Tuesday, April 6, 2010

San Francisco Declares Mondays 'Vegetarian Day'

San Francisco has taken a leap into the world of vegetarianism today with the Board of Supervisors voting this afternoon to declare every Monday 'Vegetarian Day.'

It is the first city in the country to dedicate one day a week to vegetarianism, a move that will protect the planet and improve people's health, said Supervisor Sophie Maxwell, who brought the resolution before the Board.

'It feels good. It feels right and it feels important that you're giving people an alternative that used to be on the fringe but is now mainstream. You can go anywhere and have a vegetarian meal and people don't look at you as if you're crazy,' she said.

The resolution means that the city will encourage restaurants and schools to serve vegetables instead of meat for dinner on Mondays, and encourage grocery stores to promote the sale of vegetables.

Supervisor Maxwell has been a vegetarian for over 35 years, ever since she found herself gazing into the eyes of the cows at the Cow Palace. 'I thought, "I don't need to eat you to survive."'

She was strolling to her office after the victory this afternoon. 'Look at elephants. They're the biggest animals on the planet and they're vegetarian. They do okay!' she said.

Behind the resolution were Hope Bohanec, Grassroots Campaigns Director of In Defense of Animals (IDA), and Dixie Mahy, President of the San Francisco Vegetarian Society. Together they spent the last four months writing it to present it to Supervisor Maxwell.

During the public comment time at the Board meeting, Hope told the Supervisors that the latest 2009 report from environmental advisors to the World Bank had found that animals and their by-products were responsible for 32.6 billion tons of carbon dioxide per year, or 51 per cent of the world's total.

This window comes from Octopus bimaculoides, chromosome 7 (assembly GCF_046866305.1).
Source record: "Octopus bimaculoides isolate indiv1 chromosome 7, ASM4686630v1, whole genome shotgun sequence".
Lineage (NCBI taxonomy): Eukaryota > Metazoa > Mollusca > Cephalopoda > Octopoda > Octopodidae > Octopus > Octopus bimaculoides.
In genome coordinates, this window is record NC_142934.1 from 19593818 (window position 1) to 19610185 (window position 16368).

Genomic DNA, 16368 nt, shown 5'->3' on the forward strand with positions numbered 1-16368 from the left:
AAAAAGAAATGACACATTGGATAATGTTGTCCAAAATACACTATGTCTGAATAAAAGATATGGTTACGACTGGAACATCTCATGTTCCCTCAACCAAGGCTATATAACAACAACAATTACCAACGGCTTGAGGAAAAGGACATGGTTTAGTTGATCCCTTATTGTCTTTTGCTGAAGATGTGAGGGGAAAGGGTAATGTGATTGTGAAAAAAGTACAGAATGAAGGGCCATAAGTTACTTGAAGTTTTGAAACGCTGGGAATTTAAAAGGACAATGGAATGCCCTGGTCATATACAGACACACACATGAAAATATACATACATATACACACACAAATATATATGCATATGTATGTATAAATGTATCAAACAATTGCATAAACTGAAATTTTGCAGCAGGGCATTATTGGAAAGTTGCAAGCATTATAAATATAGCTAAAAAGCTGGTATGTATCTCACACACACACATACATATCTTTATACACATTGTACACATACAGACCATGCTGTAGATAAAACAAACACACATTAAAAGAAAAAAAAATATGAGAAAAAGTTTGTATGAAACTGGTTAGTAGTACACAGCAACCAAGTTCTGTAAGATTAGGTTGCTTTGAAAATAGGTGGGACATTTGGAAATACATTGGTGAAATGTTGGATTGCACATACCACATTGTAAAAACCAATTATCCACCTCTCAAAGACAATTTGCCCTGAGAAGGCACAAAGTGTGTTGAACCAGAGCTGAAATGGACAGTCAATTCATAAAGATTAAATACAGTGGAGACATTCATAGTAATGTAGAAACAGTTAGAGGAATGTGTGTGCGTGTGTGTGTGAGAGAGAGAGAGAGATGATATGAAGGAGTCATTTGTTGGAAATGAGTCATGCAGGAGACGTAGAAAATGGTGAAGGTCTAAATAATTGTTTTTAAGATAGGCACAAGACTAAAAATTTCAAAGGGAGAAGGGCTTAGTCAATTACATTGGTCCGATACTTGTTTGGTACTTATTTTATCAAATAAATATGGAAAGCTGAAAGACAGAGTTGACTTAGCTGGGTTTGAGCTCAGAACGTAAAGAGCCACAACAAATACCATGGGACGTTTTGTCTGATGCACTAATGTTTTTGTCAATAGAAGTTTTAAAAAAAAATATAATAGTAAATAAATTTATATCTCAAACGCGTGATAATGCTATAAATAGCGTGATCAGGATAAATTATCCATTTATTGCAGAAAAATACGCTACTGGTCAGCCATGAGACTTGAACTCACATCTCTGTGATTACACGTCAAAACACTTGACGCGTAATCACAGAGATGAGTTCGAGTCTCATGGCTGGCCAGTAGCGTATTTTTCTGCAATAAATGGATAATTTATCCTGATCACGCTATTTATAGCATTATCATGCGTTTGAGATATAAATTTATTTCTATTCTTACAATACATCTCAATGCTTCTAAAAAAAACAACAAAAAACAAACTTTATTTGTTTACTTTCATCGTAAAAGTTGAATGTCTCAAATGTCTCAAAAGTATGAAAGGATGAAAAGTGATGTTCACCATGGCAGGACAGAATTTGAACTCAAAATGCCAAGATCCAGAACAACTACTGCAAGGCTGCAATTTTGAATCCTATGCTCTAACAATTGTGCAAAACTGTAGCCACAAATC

Her organization, she said, had discovered that if San Franciscans cut meat out of their diet for one day a week, it would save over 378 million pounds of greenhouse gas emissions, the equivalent of taking 123,000 cars off the city streets.

Speaking afterwards at the - vegetarian, of course! - party in her office, Supervisor Maxwell said there had been a great amount of media interest in the resolution, much of it asking critical questions about the possible negative economic effect a vegetarian move would have on restaurant businesses.

'I don't think it will have any negative impact. We are just asking for options. It may bring more clients in who are asking for plant-based food,' she said.

'It was my idea to do this,' said Hope Bohanec, whose view on meat is that 'any amount is a risk factor, like smoking.'

Meat, she claims, with its saturated fat, cholesterol, zero fibre and dearth of vitamins causes chronic degenerative diseases, heart disease, strokes and cancer. Whereas plants are high in fibre, anti-oxidants and vitamins and are free of saturated fat.

'I'm not saying if you eat chicken once a week you are going to keel over and die,' she added. But she does see meat as a risk factor to health.

Her opinion of diet advice given by medical associations like the American Diabetes Association and the American Cancer Society is that they are almost vegetarian.

'They just don't come right out and say "eat vegetarian", but that's the way they're going,' she said.

What about the benefits of iron in red meat?

Her answer is that it is also supplied in green, leafy vegetables, and that one needs to look at the balance of benefits.

'If you look at plant foods, there's just nothing but benefits,' she said.

The first title for the resolution, said Dixie, was 'Meat-Out Monday' but Supervisor Maxwell felt that that would have been too radical and would not have been accepted by the Board.

'No meat sounds too harsh,' agreed Dixie. She has been a vegetarian for 52 years, 32 years of those as a vegan, and is a slim, sprightly 76-year-old. 'I don't have any medical problems,' she said.

She and her vegetarian colleagues don't intend to stop at Vegetarian Mondays.

'This is the beginning. We are just getting our toe in the door. We'll embellish it when it feels right,' she said.

'Feeling right' might be in 2012 when the city hosts the annual conference of the International Vegetarian Union.

Will Supervisor Maxwell be promoting further vegetarian options on the political table?

'I believe in consensus and collective leadership,' she said, so will not be campaigning herself. But she would like to see it coming from a grassroots movement among the people.

A second resolution she proposed and was accepted was for the city to commend businesses that use only cage-free eggs, and to encourage others to join them. The resolution was the result of a proposition voted on across the state of California that  produced a 63% support, with 71 per cent support in San Francisco, she said.

 pic shows supporters of the resolution, many of whom spoke during the public comment time, with Dixie in red and Hope, left of Supervisor Maxwell (center)

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